Adam Myerson – On Racing Clean and The Impact of Doping On His Career

Doping admissions, outings and life-time bans have hit in the past weeks, some with a big explosion some quietly. In his book, The Secret Race – Inside the Hidden World of the Tour de France: Doping, Cover-ups, and Winning at All Costs, Tyler Hamilton recounts his and his team’s years of doping.

“I think everybody who wants to judge dopers should think about it, just for a second,” Hamilton writes in his book. “You spend your life working to get to the brink of success, and then you are given a choice: either join in or quit and go home. What would you do?”

The same sentiment was repeated in Jonathan Vaughtersop/ed piece in the NY Times. In it he wrote, “And think about the talented athletes who did make the right choice and walked away. They were punished for following their moral compass and being left behind.”

American Adam Myerson was racing and trying to move up to the pro level in the United States at the same time. Doping wasn’t just in Europe and it impacted Myerson’s career. Myerson made the choice to race clean.

“Bike racing meant something to me and that’s why I never attempted to cheat to do it because the minute I did that I would have ruined this dream that I was pursuing.”

He retired at age 26.

A smile from Adam Myerson (Mt Khakis) at the start of a 2011 road race

Myerson, who returned to racing at the age of 30, is not shy about expressing his feelings via Twitter, including one ‘rant’ last Thursday. We caught up with Myerson on Friday evening to get his thoughts which we bring  in their entirety recorded during a one-hour conversation.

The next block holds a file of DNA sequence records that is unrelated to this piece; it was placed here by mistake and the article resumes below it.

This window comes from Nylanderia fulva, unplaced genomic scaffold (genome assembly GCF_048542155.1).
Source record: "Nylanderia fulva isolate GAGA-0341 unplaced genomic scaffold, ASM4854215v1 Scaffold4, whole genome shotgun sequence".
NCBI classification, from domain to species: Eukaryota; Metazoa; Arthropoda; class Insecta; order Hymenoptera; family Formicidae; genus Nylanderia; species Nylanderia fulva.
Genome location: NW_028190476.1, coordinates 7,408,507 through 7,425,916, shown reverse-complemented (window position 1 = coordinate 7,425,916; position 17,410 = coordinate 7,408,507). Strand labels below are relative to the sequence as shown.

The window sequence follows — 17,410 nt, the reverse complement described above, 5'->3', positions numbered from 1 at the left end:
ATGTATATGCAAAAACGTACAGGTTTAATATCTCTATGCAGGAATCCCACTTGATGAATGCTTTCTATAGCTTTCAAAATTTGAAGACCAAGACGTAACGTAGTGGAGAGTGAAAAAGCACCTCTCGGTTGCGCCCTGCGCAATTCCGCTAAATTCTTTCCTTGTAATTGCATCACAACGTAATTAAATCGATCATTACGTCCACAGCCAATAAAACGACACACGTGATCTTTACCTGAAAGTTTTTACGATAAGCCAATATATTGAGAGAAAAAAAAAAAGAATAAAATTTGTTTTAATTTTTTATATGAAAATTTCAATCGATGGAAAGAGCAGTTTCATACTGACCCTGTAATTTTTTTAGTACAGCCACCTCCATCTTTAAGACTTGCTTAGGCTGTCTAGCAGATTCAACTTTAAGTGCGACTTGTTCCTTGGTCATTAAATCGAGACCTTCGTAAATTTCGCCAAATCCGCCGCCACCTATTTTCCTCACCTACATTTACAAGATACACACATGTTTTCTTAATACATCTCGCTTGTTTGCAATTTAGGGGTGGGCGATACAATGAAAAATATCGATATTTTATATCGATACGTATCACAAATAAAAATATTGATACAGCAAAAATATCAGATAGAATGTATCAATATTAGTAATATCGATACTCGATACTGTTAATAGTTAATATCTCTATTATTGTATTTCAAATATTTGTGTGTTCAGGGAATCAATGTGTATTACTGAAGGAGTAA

Myerson wears many hats. Now 40 years old, the SmartStop-Mt Khakis rider  races on the road and cross with and  is the president and head coach of Cycle-Smart, Inc as well as managing UCI cross series in the USA.

What caused the rant yesterday (Thursday) on twitter?
Things are cascading right now and it just seems that every day there is bigger news. Yeah the Lance stuff is fine, that’s not something that those of us in the sport didn’t know about or maybe we didn’t know the details of how or the extent. But with Tyler’s book coming out, a lot of that stuff just corroborating the rumors about people that we’d always heard about, people who were on the outside, but then Vaughters’ editorial in the NY Times was important and then probably more important was his followup interview and that really struck me. I was grateful for it, maybe it has consequences to it but obviously it is stirring up a lot of things for me because I was trying to turn pro in this period, I actually lived through this and it is finding out how much it impacted me, more than I even thought that it did. So for me, it’s discovering things about my own life, that’s what it feels like, it’s hard to not feel personal. So when Vaughters on cyclingnews – through the forums and the article that followed – was actually speaking openly about Zabriskie, Vande Velde and Danielson, that for me was really big because here is a team director talking about his own riders openly and basically being supportive of them at the same time. But it was a degree of openness that we hadn’t encountered yet. It was a step over a line that no one had crossed yet, not Tyler, not Landis, no one had gone to that degree of openness. Again I really appreciated that from Vaughters. I might be criticized, I know that not everyone is happy with him, I consider myself a supporter of Vaughters in the way he is handling the current situation despite of having differences with the choices he originally made. I’m very strongly in support of the way he is trying to make amends now because of other people in that generation.